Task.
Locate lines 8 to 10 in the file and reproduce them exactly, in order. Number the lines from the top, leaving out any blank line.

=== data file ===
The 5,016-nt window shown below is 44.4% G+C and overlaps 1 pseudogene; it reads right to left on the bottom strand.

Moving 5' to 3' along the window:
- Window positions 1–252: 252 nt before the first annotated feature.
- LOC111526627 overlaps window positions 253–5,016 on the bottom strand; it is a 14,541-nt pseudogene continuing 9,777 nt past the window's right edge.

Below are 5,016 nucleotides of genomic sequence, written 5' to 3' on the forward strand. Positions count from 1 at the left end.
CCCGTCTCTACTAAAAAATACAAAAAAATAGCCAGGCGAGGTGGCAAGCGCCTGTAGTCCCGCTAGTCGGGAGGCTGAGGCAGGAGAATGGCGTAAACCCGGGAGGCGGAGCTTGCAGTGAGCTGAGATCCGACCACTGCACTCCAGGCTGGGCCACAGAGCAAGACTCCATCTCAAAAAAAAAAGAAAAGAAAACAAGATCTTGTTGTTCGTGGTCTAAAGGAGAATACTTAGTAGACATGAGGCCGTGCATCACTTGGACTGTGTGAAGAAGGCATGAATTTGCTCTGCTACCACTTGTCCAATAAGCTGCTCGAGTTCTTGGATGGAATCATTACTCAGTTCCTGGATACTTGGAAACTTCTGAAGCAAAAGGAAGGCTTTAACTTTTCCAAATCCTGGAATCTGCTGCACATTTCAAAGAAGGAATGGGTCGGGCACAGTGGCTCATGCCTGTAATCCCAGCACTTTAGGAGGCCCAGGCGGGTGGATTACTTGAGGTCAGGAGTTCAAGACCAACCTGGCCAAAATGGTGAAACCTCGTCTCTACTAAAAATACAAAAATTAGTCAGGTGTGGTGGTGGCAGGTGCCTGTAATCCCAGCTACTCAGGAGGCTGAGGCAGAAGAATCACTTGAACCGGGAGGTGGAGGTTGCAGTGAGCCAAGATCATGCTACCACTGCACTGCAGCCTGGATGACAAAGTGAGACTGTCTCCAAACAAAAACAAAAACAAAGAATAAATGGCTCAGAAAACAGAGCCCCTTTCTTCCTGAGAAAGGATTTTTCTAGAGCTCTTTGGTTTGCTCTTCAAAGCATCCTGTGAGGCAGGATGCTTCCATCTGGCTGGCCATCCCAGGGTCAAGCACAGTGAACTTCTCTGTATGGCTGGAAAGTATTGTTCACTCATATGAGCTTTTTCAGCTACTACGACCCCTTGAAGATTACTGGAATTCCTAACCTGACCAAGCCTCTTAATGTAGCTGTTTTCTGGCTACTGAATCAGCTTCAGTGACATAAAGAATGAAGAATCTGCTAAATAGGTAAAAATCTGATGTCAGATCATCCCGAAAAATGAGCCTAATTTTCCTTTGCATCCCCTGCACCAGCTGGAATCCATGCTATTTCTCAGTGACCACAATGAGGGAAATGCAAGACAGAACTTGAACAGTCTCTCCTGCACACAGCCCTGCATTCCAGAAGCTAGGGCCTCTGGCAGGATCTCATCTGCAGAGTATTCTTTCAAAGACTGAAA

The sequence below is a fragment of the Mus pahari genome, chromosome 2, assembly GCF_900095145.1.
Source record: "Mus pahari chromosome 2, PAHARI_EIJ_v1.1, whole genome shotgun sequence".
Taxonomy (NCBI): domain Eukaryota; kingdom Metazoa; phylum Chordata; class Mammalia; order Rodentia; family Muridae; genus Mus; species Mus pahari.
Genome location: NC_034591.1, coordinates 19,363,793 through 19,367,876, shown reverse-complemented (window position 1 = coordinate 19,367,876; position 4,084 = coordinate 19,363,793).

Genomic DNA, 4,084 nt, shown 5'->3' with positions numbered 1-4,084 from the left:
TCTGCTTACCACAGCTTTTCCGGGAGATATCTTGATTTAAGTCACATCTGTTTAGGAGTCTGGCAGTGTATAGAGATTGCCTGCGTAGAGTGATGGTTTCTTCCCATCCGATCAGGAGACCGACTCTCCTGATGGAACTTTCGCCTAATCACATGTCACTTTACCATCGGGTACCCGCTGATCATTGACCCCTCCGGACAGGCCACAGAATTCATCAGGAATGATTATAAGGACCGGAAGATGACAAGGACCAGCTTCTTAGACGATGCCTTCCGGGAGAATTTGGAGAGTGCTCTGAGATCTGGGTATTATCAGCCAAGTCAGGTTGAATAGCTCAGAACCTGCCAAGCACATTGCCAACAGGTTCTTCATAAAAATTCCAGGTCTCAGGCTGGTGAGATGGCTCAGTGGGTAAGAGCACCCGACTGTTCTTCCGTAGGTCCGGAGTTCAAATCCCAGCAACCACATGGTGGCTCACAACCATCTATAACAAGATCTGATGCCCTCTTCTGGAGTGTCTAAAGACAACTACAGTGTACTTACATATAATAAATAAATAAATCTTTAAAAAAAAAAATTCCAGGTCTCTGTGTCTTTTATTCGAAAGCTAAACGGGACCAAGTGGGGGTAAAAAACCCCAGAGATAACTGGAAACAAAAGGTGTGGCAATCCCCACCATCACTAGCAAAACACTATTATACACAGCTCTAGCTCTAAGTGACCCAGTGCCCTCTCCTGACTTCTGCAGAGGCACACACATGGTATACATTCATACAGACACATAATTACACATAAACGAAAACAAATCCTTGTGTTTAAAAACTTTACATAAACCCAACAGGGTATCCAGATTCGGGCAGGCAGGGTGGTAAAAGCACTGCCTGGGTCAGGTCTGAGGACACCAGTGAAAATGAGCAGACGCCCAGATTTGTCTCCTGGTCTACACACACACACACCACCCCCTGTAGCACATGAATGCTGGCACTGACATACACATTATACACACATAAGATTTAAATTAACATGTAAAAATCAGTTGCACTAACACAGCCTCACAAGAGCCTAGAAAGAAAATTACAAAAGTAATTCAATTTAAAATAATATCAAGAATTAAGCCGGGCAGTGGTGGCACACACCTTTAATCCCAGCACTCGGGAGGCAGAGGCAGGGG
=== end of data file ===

Source record: "Mus pahari chromosome 2, PAHARI_EIJ_v1.1, whole genome shotgun sequence".
Taxonomy (NCBI): domain Eukaryota; kingdom Metazoa; phylum Chordata; class Mammalia; order Rodentia; family Muridae; genus Mus; species Mus pahari.
Genome location: NC_034591.1, coordinates 19,363,793 through 19,367,876, shown reverse-complemented (window position 1 = coordinate 19,367,876; position 4,084 = coordinate 19,363,793).